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Working paper

Decomposing New Zealand's Terms of Trade (WP 15/16)

Issue date: 
Tuesday, 8 December 2015
Status: 
Current
View point: 
Document Date: 
Publication category: 
JEL classification: 
E30 - Prices, Business Fluctuations, and Cycles: General (includes Measurement and Data)
F10 - Trade: General
F14 - Empirical Studies of Trade
F17 - Trade: Forecasting and Simulation
ISBN: 
978-0-908337-38-5

Formats and related files

This paper adds to the understanding of how New Zealand's terms of trade have evolved since 1991. The paper develops a method to decompose the percentage change in the terms of trade into the contributions from different export and import components.

Abstract

This paper adds to the understanding of how New Zealand's terms of trade have evolved since 1991. The paper develops a method to decompose the percentage change in the terms of trade into the contributions from different export and import components. The contributions are further decomposed into the contributions attributable to changes in deflators (prices) and contributions from changes in the composition of the export and import baskets. The methodology can be applied to a variety of timeframes to assess the drivers of short and long term fluctuations in the terms of trade. Three key insights emerge from applying the decomposition to New Zealand. Firstly, the decomposition supports the view that increasing export prices have made the largest contribution to gains in the terms of trade over the past two decades. Secondly, the change in the composition of the import basket is shown to have made a material positive contribution to gains in the terms of trade. Import prices have been a drag on the terms of trade over longer timeframes, although in recent years they have made a positive contribution. Finally the paper does not find a material impact from the change in the composition of exports over time.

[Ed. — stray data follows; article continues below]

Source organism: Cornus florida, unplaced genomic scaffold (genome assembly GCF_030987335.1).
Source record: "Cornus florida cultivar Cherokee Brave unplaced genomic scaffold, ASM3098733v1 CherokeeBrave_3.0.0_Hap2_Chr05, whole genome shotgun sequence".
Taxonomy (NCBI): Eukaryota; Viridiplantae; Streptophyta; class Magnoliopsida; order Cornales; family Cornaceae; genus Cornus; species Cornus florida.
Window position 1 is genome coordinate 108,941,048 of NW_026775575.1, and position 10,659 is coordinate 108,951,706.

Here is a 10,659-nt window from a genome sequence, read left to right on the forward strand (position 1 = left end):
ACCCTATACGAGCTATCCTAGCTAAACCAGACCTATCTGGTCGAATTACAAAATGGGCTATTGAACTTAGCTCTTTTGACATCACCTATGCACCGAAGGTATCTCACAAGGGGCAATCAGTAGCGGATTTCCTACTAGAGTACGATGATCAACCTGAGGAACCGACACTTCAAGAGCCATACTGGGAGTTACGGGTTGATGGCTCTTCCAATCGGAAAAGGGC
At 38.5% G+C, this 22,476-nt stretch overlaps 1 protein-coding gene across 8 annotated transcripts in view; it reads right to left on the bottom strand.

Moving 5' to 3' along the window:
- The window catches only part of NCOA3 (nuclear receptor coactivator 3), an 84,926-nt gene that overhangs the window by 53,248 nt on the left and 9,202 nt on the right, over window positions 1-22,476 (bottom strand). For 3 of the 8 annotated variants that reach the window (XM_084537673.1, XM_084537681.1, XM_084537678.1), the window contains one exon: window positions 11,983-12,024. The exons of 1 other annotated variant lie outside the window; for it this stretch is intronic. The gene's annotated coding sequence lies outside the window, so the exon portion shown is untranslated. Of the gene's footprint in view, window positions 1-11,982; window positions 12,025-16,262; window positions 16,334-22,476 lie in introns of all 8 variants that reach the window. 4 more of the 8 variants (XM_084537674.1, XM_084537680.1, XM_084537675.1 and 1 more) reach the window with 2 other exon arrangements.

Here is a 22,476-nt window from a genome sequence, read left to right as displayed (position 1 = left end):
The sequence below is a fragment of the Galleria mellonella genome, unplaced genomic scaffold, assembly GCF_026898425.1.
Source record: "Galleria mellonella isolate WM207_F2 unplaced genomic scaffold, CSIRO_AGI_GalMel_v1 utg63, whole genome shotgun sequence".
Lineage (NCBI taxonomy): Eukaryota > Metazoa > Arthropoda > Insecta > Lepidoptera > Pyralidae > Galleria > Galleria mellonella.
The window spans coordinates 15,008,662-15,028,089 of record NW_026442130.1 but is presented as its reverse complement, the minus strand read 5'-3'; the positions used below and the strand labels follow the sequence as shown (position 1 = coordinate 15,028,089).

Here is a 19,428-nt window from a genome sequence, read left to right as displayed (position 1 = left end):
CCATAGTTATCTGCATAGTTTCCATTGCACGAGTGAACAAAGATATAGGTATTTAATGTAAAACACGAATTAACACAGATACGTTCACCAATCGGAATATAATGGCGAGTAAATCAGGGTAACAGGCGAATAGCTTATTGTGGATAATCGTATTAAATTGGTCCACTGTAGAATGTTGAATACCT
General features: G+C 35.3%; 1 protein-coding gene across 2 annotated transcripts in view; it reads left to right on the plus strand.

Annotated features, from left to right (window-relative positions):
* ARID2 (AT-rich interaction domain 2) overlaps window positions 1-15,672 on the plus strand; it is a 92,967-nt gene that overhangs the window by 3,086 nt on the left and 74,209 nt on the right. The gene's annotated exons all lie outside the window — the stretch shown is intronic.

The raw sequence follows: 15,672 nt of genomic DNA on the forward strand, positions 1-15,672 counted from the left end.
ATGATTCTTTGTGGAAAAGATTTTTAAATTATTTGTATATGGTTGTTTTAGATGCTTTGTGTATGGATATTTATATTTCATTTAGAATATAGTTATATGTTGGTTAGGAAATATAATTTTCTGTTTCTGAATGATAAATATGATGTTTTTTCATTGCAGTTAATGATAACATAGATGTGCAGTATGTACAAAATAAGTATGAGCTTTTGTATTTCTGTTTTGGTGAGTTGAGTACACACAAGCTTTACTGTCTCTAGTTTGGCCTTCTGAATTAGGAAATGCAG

Acknowledgements

I am grateful to Philip Borkin, Patrick Conway, Michael Johnston, and Michael Reddell for comments on an earlier draft of this paper. I would also like to acknowledge the support of the Treasury Forecasting team.

Disclaimer

The views, opinions, findings, and conclusions or recommendations expressed in this Working Paper are strictly those of the author(s). They do not necessarily reflect the views of the New Zealand Treasury or the New Zealand Government. The New Zealand Treasury and the New Zealand Government take no responsibility for any errors or omissions in, or for the correctness of, the information contained in these working papers. The paper is presented not as policy, but with a view to inform and stimulate wider debate.

Last updated: 
Wednesday, 9 December 2015